Some Thoughts on Love and Learning

Asian student doing math problem on chalkboard

“Love” might be one of the last words that come to mind when thinking of test prep.

As a practical matter, love, though widely praised, admired, and celebrated, has a tough time competing with fear as primary motivator. Most of us have achieved real security from the terrors that drove our ancestors, but fears of punishment or failure still reliably get us going. Would you stay up late studying if you weren’t afraid of getting a bad grade? Sure, you care about making the team, but would you train as hard for a team anyone can join?

Love, by contrast, feels soft—a luxury consigned to DIY hobbies with humble results—after the real work is over. Taking pleasure in—even loving what you do—can help, but the best and most important work gets done by the driven few—those with the most at stake—who manage to convert fear into decisive action.

But that’s obviously wrong. At least for most of us.

Fear-based education and fear-based living get lousy results. When you push someone who’s stumbling, they fall down. Acute fear may produce a bigger, more immediate response, but love delivers better, more consistent and dependable actions. Love is no luxury. It’s the foundational competency for making one’s way in the world.

Given the prevalence of fear-based thinking, love starts with the ability to notice and then nurture genuine impulses. What are you curious about? What excites you? What do you care about? What do you enjoy doing whether you’re good at it or not?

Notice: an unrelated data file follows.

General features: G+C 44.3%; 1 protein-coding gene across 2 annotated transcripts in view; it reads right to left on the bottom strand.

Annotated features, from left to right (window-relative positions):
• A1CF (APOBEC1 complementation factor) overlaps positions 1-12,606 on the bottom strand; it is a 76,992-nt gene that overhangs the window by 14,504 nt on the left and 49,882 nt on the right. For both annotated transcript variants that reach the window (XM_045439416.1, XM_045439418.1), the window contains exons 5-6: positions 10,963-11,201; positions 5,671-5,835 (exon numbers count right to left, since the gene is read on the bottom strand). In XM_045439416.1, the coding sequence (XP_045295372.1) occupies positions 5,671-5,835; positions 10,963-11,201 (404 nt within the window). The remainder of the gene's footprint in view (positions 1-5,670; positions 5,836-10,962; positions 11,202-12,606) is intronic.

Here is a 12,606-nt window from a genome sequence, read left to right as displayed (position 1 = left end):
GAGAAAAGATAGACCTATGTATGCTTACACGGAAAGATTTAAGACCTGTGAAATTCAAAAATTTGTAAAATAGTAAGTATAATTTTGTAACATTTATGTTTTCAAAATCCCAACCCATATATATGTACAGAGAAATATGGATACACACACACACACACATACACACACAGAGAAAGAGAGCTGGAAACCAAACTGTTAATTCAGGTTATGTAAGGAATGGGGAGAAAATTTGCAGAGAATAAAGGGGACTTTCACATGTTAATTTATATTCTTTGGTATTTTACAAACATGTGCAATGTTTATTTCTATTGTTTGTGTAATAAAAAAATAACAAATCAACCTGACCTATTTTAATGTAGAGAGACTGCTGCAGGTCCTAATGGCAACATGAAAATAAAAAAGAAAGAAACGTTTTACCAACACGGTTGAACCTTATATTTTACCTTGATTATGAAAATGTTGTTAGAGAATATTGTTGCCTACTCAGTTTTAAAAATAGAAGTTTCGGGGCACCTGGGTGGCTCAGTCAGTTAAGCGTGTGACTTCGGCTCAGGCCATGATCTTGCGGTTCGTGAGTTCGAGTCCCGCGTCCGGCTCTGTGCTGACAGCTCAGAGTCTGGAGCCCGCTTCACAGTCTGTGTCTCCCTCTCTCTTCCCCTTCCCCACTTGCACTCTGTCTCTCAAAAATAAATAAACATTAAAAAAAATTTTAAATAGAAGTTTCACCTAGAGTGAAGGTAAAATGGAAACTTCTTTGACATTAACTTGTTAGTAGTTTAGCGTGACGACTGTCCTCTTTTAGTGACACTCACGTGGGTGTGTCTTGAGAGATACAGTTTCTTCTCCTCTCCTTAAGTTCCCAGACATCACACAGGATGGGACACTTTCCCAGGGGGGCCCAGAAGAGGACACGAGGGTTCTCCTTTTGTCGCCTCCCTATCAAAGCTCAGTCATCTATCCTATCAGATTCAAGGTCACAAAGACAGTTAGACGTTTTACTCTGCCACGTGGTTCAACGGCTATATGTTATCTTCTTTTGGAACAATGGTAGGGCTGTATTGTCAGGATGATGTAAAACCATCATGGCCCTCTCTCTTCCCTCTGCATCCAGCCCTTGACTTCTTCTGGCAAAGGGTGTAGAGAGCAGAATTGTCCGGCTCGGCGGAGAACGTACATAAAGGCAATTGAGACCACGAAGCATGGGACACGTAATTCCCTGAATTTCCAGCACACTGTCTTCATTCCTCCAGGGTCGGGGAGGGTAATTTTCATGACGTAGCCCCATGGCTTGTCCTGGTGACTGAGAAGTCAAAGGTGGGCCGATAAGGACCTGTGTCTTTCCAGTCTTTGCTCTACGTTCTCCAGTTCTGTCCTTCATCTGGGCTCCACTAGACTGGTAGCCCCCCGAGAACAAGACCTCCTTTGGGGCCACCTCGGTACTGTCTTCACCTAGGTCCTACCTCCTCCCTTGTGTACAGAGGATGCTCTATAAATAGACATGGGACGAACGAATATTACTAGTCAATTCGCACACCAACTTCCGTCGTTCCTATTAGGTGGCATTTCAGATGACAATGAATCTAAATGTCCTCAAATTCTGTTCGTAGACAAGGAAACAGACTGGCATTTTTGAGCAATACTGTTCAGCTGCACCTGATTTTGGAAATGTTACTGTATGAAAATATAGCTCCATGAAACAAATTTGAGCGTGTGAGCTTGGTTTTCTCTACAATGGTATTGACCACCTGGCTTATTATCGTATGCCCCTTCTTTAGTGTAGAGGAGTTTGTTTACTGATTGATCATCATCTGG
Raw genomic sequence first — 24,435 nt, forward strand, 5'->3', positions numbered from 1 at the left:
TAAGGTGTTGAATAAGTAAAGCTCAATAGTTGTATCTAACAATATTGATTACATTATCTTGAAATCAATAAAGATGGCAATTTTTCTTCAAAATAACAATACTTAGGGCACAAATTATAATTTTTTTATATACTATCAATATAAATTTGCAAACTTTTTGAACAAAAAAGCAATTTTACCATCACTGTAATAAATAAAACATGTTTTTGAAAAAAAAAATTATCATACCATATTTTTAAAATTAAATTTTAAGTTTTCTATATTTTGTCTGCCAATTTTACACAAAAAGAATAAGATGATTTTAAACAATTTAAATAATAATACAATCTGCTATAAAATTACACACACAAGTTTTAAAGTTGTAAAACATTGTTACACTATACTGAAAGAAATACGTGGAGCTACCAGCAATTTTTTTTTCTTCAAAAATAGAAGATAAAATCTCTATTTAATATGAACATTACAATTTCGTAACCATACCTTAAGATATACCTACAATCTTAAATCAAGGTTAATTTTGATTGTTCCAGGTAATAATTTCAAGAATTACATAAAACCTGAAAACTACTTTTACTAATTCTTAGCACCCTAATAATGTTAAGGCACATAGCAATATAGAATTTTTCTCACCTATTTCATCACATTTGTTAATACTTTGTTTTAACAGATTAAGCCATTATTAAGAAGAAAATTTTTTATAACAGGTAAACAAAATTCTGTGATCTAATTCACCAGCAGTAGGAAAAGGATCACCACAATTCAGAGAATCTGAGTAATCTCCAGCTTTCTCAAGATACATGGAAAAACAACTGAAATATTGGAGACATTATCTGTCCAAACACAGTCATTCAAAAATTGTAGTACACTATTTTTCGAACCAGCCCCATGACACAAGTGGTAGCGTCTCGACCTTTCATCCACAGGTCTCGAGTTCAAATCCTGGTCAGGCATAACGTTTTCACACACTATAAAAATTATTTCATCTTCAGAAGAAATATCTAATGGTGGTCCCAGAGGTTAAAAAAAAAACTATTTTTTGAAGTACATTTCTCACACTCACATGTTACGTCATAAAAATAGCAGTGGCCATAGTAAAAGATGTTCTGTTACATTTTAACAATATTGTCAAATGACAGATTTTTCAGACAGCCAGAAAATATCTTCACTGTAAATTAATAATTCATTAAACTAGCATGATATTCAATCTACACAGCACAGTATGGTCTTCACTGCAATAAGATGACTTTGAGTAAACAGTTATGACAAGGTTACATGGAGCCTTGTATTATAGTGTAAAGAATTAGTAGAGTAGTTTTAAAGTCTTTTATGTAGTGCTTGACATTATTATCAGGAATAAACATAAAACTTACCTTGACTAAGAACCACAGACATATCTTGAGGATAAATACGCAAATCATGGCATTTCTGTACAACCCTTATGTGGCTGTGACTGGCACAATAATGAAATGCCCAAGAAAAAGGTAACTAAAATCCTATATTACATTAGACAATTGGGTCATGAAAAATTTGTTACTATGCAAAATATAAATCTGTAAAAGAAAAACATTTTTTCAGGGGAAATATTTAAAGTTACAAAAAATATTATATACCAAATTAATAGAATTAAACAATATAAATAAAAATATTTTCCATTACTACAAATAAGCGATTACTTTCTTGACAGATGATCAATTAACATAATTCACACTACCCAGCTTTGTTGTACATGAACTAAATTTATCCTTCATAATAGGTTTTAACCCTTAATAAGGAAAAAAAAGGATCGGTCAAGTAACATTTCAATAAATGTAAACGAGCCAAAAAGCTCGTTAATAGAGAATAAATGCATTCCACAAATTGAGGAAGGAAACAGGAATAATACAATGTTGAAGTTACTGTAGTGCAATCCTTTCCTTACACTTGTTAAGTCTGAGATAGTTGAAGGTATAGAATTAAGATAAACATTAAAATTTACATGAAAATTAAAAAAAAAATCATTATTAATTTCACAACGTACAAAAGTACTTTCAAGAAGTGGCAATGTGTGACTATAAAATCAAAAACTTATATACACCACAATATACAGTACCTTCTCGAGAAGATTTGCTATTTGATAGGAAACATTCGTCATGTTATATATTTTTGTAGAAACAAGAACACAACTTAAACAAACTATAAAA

The great basketball coach John Wooden famously said that “character is what you do when no one is watching.” I’d go several steps further: character is what you create in yourself when love—your truest impulses—fuels your actions.

Start by finding the impulses that matter to you. Find some generosity in your spirit and build up from there. It’s true, many things we love won’t lead to paying jobs, but we discover what we would feel proud to invest our energies in by first attuning ourselves to what we love.

Work opportunities for people oriented toward rote obedience are vanishing. Today’s employers desperately need workers with leadership, creativity, and independence, not to mention warmth, kindness, and collaboration. Institutions of higher learning are increasingly seeking candidates who display these qualities and are willing to put real effort into cultivating them.

When we train ourselves to respond to fear, we resign ourselves, at best, to a life of stillborn triumphs that leave us empty. The life of purpose and meaning that we desire for ourselves and our children originates in love.

Zinc is L.E.A.R.N. Love. Effort. Attention. Reading. Numbers.